Marie Claire is supported by her audience. When you shop through links on our website, we may earn a commission on some of the items you buy.
Since the search for the term shoots up 1100% in a year.
If you google “how long should I exercise after eating” you are probably one of millions of others who have used the UK’s three bans to improve their physical fitness.
Perhaps you’ve bought new running shoes and trained for half marathons, invested in home fitness equipment and streamed home workouts into your living room, or even patiently waited for the gyms to reopen to start weight training; Whatever sport you prefer, you will likely want to know how long before your workout you can fit in a snack or meal.
Why? Well, a couple of reasons – by and large, because food is the fuel that keeps you going through tough workouts. Therefore, for the best results, it is imperative to make sure that you have eaten enough pre-sweat. Second, because if you eat too close to your workout, you’re likely to get a pretty big sting as your body tries to digest the snack. Not the one.
We have selected the heads of a sports nutritionist and former Olympic athlete for their inclusion.
What happens if you eat too close to your workout?
In short, either stomach upset or nausea – which no one wants.
“If you eat something heavy too soon afterwards, it can have the same result. So only be sure to listen to your body and eat when it feels okay, ”advises Simon Jurkiw, Bulk’s sports nutritionist.
How long should I exercise after eating?
Knowing how long to wait after eating and before exercising is an art and will vary from person to person, explains Jurkiw.
“You can exercise as soon as possible after eating,” he explains. “Contrary to what some people might think, there is no real benefit in waiting for a certain period of time.”
However, if you are a runner you should be aware that you may experience gastrointestinal discomfort, which often results in a running stomach. “If you eat right before a run, I recommend that you choose easily digestible foods and drinks such as fruit or a protein shake,” advises Jurkiw. The same goes for eating after running.
Former Olympian Becky Lyne agrees, saying it totally depends on your body, the type of exercise, and the food you ate.
“There are big individual differences,” she says. “I know some people who can have a piece of toast while warming up on their morning run, while others prefer to wait for hours after they eat.”
Is there an optimal window of time for how quickly I should exercise after eating?
Thirty minutes is often referred to as the “golden window” of how quickly you should eat after your workout – studies have shown that this is the most effective window of time for replenishing muscle glycogen and electrolytes.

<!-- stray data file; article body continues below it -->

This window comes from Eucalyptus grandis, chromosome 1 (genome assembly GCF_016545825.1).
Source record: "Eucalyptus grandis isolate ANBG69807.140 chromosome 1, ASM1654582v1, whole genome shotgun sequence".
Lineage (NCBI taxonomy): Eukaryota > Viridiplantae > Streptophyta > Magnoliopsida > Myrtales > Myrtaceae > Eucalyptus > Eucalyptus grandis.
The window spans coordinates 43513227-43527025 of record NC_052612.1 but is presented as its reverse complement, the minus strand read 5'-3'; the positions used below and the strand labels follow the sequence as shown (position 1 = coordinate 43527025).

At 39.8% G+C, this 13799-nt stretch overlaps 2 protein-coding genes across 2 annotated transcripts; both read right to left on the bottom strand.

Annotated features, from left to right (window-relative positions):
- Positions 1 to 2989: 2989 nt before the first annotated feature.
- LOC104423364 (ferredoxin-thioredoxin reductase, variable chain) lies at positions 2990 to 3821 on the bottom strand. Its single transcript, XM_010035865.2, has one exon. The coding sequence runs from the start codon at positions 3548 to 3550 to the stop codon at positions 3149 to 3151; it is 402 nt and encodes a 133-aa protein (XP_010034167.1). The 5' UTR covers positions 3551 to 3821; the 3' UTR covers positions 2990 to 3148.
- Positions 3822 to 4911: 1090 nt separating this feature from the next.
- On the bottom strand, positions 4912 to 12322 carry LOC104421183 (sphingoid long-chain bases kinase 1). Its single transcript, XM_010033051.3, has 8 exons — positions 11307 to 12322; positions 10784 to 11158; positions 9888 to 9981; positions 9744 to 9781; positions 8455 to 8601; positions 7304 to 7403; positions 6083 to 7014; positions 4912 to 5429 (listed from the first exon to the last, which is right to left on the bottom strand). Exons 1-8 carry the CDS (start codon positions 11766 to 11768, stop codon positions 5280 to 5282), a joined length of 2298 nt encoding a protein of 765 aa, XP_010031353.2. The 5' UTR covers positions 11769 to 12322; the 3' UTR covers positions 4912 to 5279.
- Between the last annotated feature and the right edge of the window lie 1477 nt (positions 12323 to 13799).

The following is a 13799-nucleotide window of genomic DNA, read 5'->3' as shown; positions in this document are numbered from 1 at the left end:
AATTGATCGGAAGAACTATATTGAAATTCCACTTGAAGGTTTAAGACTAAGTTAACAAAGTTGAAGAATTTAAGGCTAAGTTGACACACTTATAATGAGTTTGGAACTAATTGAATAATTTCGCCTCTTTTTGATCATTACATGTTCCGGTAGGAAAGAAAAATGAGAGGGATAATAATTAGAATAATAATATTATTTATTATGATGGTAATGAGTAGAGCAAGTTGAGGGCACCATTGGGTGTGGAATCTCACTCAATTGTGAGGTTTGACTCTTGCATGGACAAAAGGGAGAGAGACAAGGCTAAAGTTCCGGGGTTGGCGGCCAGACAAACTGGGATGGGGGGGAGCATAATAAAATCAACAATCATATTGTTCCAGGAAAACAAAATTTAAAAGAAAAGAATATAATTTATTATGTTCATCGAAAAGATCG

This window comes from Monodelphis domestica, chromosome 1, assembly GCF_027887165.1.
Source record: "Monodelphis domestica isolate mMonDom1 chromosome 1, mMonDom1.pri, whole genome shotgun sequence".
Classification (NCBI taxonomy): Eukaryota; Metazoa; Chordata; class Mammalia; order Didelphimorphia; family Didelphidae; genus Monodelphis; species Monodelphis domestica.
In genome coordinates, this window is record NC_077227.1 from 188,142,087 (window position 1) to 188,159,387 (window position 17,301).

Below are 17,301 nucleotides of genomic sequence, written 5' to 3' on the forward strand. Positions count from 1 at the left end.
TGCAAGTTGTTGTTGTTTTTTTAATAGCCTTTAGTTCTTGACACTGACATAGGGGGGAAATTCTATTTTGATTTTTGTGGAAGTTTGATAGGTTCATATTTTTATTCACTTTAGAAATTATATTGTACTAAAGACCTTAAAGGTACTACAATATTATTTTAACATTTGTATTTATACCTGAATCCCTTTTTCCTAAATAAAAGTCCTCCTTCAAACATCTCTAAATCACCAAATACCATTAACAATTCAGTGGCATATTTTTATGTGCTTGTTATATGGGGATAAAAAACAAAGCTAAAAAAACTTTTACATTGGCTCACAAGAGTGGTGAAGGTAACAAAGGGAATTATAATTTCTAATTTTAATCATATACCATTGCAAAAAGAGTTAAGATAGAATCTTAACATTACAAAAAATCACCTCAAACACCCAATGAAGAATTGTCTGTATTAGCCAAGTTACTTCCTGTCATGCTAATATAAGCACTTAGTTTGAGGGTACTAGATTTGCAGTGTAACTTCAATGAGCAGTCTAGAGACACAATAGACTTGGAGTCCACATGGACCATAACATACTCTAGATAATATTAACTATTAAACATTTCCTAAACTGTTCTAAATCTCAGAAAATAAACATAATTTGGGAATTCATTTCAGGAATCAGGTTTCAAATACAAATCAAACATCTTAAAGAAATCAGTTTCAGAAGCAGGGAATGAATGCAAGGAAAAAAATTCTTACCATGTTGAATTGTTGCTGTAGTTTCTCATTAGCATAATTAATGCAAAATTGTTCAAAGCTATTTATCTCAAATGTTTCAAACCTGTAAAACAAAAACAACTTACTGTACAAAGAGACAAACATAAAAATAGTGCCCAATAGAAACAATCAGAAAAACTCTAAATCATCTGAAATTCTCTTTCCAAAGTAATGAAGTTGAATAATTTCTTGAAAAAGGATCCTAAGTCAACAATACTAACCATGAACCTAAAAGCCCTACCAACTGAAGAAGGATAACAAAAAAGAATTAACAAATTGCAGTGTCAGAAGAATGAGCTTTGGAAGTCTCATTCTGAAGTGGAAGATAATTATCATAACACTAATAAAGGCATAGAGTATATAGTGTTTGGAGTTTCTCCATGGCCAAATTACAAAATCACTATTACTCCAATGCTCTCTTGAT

But if you turn it over, how fast can you exercise after eating?
An important factor is the portion size and the type of food. “If it’s just a snack – think rice cake, banana, and peanut butter – you can probably be walking within thirty minutes of eating,” explains Lyne. “On the other hand, if you have a meal with protein, fat, and carbohydrates, it’s generally better to wait a few hours before exercising, especially if it’s more strenuous,” she explains.
Try to wait at least 30 minutes after a snack and 90 minutes after a meal for your body to properly digest your food.
Is there an “optimal” time of day to exercise based on when you ate?
The reality is, if you can fit it into your schedule, you should run, advises Jurkiw.
“In terms of proximity to a meal, there will be individual differences; Some people can eat closer to a workout than others, ”he explains. “Really, it all depends on how you are feeling.”
Wondering if you can exercise after your COVID vaccination or how to regain your exercise motivational mojo when you wear off? Read on while you are here.
Figuring out where to refuel is difficult, but not impossible. Remember that whatever you eat will ultimately provide fuel for your workout session. Top tip: try to match your fueling and timing to the intensity of your workout.
“If it’s endurance training – like a long distance run or a bike ride – you may be able to eat closer to the workout,” Jurkiw explains. “If it’s a faster, shorter sweat session, be careful not to be too crowded,” he advises.
5 ideas for pre-run meals or snacks
Jurkiw shares a simple, natural, and effective source of carbohydrates that is great before running.
Another simple source of slowly released carbohydrates = perfect exercise fuel. Jurkiw also has his fruit.
3. Peanut butter and a rice cake
Ideal for early morning sessions or afternoon snacks. This is Lyne’s point of contact.
Also add chicken or a vegetarian alternative for a protein boost.
Cook with rice and vegetables for a balanced and healthy option, says Jurkiw.